The West Australian government introduced its controversial new Aboriginal cultural heritage laws to the state parliament on Wednesday, despite protests by traditional owner groups and Indigenous legal experts.
The new laws are aimed at preventing another Juukan Gorge disaster and will remove the Section 18 approvals process which allowed the destruction of the sacred site last year.
The law will still give the WA Minister for Aboriginal Affairs final say in circumstances when mining companies and traditional owners cannot come to an agreement.
The legislation will create an Aboriginal Cultural Heritage Council which will have responsibility for providing oversight for the new system, with members to be appointed by the Minister.
The council will have two Aboriginal co-chairpersons along with four to nine members, with a requirement for the majority of the council to be Aboriginal people.
However, Indigenous groups have repeatedly expressed their frustration over what they say has been limited consultation through the drafting process of the bill.
Yamatji Noongar woman and Greens Senator Dorinda Cox says the government has ignored traditional owners’ concerns and wants to see the removal of the minister having a final say over decisions.
Senator Cox has described the legislation as a “mining enabling bill.”
“It’s not a cultural heritage bill. It doesn’t strive to protect cultural heritage. What it does is it enables a more streamlined approach to the approval [process], it puts all of the decision-making in the hands of the government and the proponents…and they are the ones who are making the benefit from this process, not First Nations people.”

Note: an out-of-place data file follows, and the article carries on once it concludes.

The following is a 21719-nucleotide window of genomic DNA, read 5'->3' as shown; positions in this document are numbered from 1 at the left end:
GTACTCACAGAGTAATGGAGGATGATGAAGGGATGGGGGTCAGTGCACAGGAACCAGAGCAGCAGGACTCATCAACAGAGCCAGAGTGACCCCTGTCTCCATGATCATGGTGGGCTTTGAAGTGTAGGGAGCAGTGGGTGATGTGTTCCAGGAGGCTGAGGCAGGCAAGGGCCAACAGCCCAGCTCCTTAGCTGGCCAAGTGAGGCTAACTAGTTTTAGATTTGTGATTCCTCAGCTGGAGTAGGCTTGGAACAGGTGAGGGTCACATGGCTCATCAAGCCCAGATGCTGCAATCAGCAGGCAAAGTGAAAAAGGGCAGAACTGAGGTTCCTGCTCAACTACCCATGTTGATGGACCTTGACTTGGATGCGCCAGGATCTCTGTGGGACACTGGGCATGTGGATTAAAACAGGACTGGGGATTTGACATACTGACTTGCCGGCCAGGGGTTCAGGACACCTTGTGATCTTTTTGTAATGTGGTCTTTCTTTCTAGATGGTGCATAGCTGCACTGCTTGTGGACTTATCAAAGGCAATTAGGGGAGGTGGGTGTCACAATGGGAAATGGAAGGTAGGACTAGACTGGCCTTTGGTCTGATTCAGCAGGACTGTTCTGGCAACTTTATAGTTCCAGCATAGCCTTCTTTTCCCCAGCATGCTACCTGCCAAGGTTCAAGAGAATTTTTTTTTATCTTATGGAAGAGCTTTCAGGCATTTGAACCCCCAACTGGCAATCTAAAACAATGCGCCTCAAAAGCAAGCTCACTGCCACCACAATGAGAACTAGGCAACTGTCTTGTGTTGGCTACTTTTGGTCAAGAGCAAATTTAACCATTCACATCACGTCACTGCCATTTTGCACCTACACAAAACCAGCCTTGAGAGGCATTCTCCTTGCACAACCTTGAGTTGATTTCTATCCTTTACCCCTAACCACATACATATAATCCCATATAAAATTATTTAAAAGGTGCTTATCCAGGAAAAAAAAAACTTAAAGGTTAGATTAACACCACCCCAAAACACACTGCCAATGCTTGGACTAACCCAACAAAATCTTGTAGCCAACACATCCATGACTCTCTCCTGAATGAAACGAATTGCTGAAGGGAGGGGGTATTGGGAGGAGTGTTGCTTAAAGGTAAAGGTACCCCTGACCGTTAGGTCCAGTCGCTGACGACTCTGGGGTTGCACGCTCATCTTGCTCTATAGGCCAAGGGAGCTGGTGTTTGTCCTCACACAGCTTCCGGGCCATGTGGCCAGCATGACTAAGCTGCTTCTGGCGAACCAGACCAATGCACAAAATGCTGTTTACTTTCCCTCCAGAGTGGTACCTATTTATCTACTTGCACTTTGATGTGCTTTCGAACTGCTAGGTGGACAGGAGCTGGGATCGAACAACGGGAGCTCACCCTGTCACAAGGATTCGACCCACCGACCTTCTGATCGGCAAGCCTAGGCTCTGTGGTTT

The National Native Title Council has also condemned the bill, with its CEO Jamie Lowe expressing disappointment at the way the bill was tabled in parliament without consultation.
“Disappointed is probably an understatement,” he said. “We’ve been calling for some time now for a co-design, partnership approach in designing this piece of legislation which will affect all First Nations people in Western Australia, so to hear it was tabled in parliament yesterday without a heads up….disappointed is an understatement.”
Mr Lowe said the lack of consultation with Traditional Owners represented an “archaic way of doing business.”
“First Nations rights and views need to be upheld, and through this process they haven’t. We need to be working in partnership rather than the old consultative model where the decision makers talk to a few people and then go back and make their decision.”
“The legislation purports to preserve Aboriginal cultural heritage, and forbids exercise of traditionally held rights to enjoy, manage, or bequeath Indigenous cultural heritage.”
“Essentially the new bill seems like a convoluted version of the old act, with the ultimate decision-making power still up to the Minister and still no real right to appeal for Aboriginal People. It also ignores the recommendations made in ‘A Way Forward – Final Report Into the destruction of Indigenous heritage sites at Juukan Gorge”.
The government says the bill incorporates extensive feedback and will put traditional owners at the “heart” of decision making for protection and management of sites.